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Re: 'Math on Trial'

Postby suomisat » Thu Mar 07, 2013 7:20 am

So Thoughtful has either made a dumb mistake or is deliberately obscuring the issue. That's what I thought.

A whole chapter of her book, basically an over-literalist mistake. Exactly as I suspected at first glance, but it's good to get my hunch confirmed.

Thoughtful is a perfect guilter in this regard.
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Re: 'Math on Trial'

Postby MichaelB » Thu Mar 07, 2013 7:24 am

The daughter and co-author is available via this website to be an "expert" for tv on crime, law & order

http://www.findatvexpert.com/sector/crime-law-order-3.htm

:wow: Who needs John Douglas or Steve Moore's opinion when you can get this girl, a maths tutor.

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Re: 'Math on Trial'

Postby MichaelB » Thu Mar 07, 2013 7:25 am

The google links for these two are in the hundreds.

http://www.theaccessproject.org.uk/peop ... ie-colmez/
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Re: 'Math on Trial'

Postby geebee2 » Thu Mar 07, 2013 7:41 am

To examine the issue of testing the DNA found in sample I, it seems fair to quote Galati

2.1 The Order of September 7, 2011 – Rejection of fresh expert examination
Contradiction and manifest illogicality of the reasoning. Missing acquisition of decisive piece of evidence – Article 606(e) and (d) Criminal Procedure Code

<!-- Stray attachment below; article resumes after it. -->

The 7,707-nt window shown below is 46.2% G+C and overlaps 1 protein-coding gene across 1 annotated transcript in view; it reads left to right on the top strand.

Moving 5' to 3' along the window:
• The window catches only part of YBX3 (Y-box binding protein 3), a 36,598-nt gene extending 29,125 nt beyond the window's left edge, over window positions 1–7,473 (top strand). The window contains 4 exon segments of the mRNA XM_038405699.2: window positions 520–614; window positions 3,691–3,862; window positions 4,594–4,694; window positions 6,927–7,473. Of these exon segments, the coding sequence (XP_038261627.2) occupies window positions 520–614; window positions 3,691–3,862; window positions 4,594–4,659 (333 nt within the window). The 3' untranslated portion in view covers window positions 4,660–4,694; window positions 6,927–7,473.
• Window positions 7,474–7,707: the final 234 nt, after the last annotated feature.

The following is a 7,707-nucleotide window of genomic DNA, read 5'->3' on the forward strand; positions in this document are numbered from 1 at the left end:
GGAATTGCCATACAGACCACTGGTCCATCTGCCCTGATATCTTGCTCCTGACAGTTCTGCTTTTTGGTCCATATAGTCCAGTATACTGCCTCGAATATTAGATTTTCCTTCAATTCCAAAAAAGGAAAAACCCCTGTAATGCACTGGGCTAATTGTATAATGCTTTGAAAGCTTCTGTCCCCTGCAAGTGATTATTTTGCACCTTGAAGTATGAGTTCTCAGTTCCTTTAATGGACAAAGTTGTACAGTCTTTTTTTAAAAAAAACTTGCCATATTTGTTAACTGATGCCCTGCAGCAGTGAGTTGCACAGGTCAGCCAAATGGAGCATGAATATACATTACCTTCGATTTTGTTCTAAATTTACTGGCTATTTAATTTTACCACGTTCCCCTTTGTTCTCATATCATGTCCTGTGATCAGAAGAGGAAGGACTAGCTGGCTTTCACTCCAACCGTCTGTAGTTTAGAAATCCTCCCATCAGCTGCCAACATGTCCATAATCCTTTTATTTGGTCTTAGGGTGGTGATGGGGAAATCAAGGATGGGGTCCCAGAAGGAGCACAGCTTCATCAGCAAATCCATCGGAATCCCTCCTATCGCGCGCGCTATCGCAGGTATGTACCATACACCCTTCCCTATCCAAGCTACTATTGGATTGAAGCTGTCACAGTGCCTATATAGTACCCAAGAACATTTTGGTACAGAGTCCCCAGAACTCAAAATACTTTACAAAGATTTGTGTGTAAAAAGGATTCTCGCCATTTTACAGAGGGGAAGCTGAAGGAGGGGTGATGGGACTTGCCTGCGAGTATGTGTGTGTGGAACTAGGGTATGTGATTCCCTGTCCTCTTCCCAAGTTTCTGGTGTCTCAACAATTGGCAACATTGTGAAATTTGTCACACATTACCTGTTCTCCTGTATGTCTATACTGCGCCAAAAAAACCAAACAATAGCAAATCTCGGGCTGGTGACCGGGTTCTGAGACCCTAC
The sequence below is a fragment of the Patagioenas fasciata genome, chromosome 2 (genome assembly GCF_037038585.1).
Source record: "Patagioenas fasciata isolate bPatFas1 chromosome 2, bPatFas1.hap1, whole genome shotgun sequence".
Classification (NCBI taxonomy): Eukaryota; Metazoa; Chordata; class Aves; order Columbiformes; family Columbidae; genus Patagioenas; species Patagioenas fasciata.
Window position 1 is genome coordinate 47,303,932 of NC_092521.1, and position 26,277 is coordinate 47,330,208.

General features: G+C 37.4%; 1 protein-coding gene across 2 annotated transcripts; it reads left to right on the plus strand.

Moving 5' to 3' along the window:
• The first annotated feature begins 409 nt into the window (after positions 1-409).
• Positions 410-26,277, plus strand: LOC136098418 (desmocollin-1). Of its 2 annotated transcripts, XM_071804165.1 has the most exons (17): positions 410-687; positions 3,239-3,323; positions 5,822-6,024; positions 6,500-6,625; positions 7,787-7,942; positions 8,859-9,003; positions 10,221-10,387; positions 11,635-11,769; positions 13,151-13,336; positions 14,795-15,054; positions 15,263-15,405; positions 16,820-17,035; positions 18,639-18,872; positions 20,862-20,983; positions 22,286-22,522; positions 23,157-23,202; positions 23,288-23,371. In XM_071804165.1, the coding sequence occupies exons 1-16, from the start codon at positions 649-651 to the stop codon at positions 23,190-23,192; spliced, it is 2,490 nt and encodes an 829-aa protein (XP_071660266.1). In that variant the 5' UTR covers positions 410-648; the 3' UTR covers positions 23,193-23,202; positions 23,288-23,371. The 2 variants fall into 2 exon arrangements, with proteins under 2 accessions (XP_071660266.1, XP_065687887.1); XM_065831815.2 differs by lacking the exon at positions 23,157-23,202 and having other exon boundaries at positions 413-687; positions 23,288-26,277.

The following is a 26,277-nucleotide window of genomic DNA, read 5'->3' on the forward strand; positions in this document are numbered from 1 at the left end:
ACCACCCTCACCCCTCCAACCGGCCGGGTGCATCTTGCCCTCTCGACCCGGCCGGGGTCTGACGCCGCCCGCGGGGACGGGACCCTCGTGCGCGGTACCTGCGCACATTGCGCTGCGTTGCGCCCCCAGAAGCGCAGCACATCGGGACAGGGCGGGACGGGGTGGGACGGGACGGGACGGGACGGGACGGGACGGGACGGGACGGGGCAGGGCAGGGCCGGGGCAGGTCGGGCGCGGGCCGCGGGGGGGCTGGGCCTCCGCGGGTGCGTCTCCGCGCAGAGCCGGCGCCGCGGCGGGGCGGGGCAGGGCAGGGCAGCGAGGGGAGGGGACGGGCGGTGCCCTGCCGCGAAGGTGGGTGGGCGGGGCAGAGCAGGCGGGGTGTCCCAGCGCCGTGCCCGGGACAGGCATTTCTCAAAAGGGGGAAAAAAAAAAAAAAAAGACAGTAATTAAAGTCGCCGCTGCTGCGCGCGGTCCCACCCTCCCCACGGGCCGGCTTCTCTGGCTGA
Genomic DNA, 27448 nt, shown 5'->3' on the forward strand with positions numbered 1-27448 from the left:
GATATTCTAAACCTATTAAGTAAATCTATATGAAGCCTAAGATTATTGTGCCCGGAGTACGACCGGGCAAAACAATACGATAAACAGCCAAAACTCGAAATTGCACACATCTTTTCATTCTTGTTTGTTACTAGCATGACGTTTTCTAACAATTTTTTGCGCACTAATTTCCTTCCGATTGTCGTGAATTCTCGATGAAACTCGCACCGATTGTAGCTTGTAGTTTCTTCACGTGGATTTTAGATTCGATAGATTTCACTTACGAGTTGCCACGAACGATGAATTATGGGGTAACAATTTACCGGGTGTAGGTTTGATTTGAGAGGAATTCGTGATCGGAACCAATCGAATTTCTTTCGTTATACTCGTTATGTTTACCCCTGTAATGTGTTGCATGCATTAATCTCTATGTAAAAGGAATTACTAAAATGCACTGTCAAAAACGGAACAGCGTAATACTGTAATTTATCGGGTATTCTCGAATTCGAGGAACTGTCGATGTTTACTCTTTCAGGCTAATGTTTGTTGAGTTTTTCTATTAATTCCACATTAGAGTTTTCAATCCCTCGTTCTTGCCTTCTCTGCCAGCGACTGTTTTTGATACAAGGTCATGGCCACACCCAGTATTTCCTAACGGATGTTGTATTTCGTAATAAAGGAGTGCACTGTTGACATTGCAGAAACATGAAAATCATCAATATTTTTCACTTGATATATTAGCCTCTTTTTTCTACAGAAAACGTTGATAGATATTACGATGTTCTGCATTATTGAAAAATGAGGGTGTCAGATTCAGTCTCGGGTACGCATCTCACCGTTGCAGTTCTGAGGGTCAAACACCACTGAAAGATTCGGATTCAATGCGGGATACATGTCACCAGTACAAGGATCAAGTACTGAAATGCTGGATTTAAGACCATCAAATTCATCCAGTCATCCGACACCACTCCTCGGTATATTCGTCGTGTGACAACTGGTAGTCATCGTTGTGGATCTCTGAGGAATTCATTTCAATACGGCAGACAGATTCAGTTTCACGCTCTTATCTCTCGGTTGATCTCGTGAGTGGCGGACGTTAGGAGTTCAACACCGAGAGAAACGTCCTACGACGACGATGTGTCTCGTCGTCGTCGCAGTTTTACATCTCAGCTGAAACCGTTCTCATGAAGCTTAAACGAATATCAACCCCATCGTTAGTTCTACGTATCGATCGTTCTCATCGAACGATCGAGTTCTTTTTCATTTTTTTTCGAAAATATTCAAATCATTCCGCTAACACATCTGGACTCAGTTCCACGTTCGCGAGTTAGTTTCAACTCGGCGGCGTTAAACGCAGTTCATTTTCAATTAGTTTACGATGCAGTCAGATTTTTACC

The CAA, by the order of September 7, 2011 has rejected, amongst other things, the Procurator-General’s request to provide a supplement of expert testimony with the aim of carrying out genetic analysis on the quantity of human DNA extracted from the new trace sampled by the experts on the blade of the [28] knife (trace 1 according to the Vecchiotti-Conti report) in proximity to the point in which Dr Stefanoni of the Scientific Police had sampled the trace from which she had extracted the DNA attributed to Meredith Kercher.

Although the first question formulated by the CAA inherently encompassed new samplings and analyses of probable DNA found, Dr Vecchiotti had considered not proceeding with the analysis of the extracted DNA and its consequent attribution in as much, on her advice, the quantity was not sufficient to carry out a reliable analysis. It was a case, that is, of low copy number, a term used in the literature in the field to indicate, in fact, a small quantity of DNA.